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Third-quarter GDP growth conceals worrying trends: Myers

Published by CME Webmaster on November 30, 2011

The Canadian economy grew at an annualized rate of 3.5 per cent in the third quarter, driven largely by a 14 per cent spike in exports, according to numbers released today by Statistics Canada.

The increase topped initial expectations, including those of Bank of Canada Governor Mark Carney, who predicted two per cent growth this past October.

But Jayson Myers, president and CEO of Canadian Manufacturers & Exporters, says the data conceals two worrying trends:

  • An 11 percent annualized decline in business investment in machinery and equipment (i.e. technology), as companies hold back investment in the face of economic uncertainty and concerns over a tightening credit market.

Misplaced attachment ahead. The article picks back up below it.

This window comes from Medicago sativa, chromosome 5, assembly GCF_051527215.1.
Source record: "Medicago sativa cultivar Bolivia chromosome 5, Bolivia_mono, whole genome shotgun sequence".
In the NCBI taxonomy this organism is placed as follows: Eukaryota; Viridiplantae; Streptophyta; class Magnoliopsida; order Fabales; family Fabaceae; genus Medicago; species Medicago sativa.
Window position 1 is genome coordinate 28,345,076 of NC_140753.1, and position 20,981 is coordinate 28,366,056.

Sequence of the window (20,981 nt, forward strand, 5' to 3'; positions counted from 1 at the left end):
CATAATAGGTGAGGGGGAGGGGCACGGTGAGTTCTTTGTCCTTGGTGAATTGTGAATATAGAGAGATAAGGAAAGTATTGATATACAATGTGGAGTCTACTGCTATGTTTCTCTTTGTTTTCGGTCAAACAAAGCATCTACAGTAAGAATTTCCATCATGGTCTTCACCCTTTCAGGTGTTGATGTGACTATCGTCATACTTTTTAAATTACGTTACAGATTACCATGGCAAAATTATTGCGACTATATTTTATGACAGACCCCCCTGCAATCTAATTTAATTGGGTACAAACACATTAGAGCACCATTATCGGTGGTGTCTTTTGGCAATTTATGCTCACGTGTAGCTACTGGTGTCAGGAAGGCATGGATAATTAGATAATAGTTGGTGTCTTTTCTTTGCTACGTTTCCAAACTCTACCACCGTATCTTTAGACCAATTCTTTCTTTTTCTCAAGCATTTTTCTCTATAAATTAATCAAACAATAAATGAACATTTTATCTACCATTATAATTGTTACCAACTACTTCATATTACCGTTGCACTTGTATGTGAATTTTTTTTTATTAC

• Consumer spending has slowed (1.2 per cent annualized increase) and spending on durable goods, such as automobiles, furniture and appliances is down.

"Expect economic growth in the final quarter of 2011 and first quarter of 2012 to weaken significantly in light of continued financial turmoil," says Myers. "Export growth will slow as well, while consumer demand, government spending and business investment will likely remain weak."

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